Russia’s Armata tank unveiled in Moscow’s May Day parade

Mig-41 fighter – Drone mode, hypersonic speeds, and the edge of space

The Mig-41 will replace the ageing Mig-31 fighter and is expected to arrive in the mid-2020s. While it is expected that the incoming Mig-41 will be an ultra-modern jet, the list of things that the aircraft might be capable of doing, according to its makers, is astonishing.

According to a report about the aircraft which was published by RIA Novosti (RN), the 41 will have the ability to even launch small satellites into space. At those altitudes, the jet will reach speeds of over Mach 3.5 (3.5 times the speed of sound), the report claimed.

This fighter will be utilised by the Russian military as an interceptor, which is a class of aircraft whose main function is to find and destroy ballistic missiles, noted RN.

Yermak missile defence system – to detect and attack targets up to 120km away by itself

Missile defence systems are a big part of the Russian war machine and the Yermak is one of their most ambitious yet. It is a fully automated, AI-powered, anti-aircraft weapon that can interact and work in tandem with other missile defence systems within a network. It was unveiled this year at the Russian Army Expo.

Weapons maker Tikhomirov Research Institute of Instrument-Making, the developers of this system, said that it will be ready for the field in the 2030s.

S-400 missiles, Hmeymim air base
Russia’s current missile defence system – S-400

Invisibility cloak – hiding soldiers from enemy radars

Russia is working on an invisibility cloak to keep their soldiers from being detected by enemy forces. This cloak is being developed only to hide soldiers from radars and other radio-based detectors. While not making wearers visually invisible, this cloak will increase their stealth.

At this time, it is not clear if such cloaking uniforms will be given to all soldiers or only a select few elite snipers and other such specialised units in the Russian military. The report also mentions how light-sensitive cells can trigger the top layer of clothing to imitate its background, offering better cover for soldiers.

Russian soldiers, Palmyra
Russian army soldiers patrol the ancient Syrian city of Palmyra – Representational image
Vasily Maximov/AFP

Iskander M – the nuclear-tipped, short-range ballistic missile that is legal

The Iskander M is Russia’s answer to the American LRPF. Both of these missiles are well within the ‘allowed’ range under the 1987 Intermediate Nuclear Forces Treaty.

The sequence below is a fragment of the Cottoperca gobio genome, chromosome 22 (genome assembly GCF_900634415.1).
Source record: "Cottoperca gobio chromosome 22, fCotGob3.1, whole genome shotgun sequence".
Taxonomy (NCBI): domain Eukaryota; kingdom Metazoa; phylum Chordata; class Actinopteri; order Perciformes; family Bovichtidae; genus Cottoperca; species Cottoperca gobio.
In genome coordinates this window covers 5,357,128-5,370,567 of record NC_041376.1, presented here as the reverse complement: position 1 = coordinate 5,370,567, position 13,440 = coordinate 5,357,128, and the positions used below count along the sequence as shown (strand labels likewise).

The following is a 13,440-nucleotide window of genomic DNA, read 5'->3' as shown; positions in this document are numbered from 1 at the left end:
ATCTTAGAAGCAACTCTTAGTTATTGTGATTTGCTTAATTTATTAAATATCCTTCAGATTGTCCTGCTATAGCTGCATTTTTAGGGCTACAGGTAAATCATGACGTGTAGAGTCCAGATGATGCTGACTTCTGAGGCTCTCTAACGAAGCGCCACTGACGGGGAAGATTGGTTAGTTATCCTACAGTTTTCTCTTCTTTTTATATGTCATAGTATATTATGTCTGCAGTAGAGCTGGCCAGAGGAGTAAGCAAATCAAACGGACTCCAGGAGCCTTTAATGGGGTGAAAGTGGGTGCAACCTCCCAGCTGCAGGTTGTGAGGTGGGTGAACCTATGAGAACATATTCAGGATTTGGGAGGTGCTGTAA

The Iskander M can fly at hypersonic speeds, carry multiple nuclear warheads, and works like a ballistic missile – it flies to outer space and then comes screaming down towards its target at high speeds. Apart from nuclear weapons, this missile can also deliver high explosive warheads, as per a report in Popular Mechanics (PM).

Iskander-M being launched
The short-range ballistic missile can go hypersonic
YouTube screengrab

Kalashnikov’s catalogue this year – bikes, cars, drones and trucks

Russia’s largest weapons manufacturer was also busy at work this year. While they are yet to launch their autonomous guns and sentry systems, they did introduce quite a few products.

The imaginatively named Shchit is a riot control truck that is intimidating and imposing, and is built to quash civil unrest, which the Kremlin is reportedly expecting soon, according to the Associated Press (AP).

An electric dirt bike was also unveiled this year. The company claims that the bike can be used to patrol cities and ecologically sensitive areas.

The Kalashnikov-branded “flying car” is another innovation that turned heads this year. It was demonstrated in a video which shows a pilot flying around a hangar in a metal-like frame. It has eight pairs of rotors and is completely battery-powered.

Also, Kalashnikov has started to build drones.

Hover bike
The “flying car” can seat one person and is powered by batteries

Apart from these weapons and weapons systems developed by the Russians this year, the Russian military also fanned a lot of unverified propaganda, including publishing claims that the US was somehow able to move through Isis territory without any resistance, thus implying that American troops might be working together with terrorists.

Also, the Russian army banned selfies this year and dropped the largest non-nuclear father of all bombs on Isis.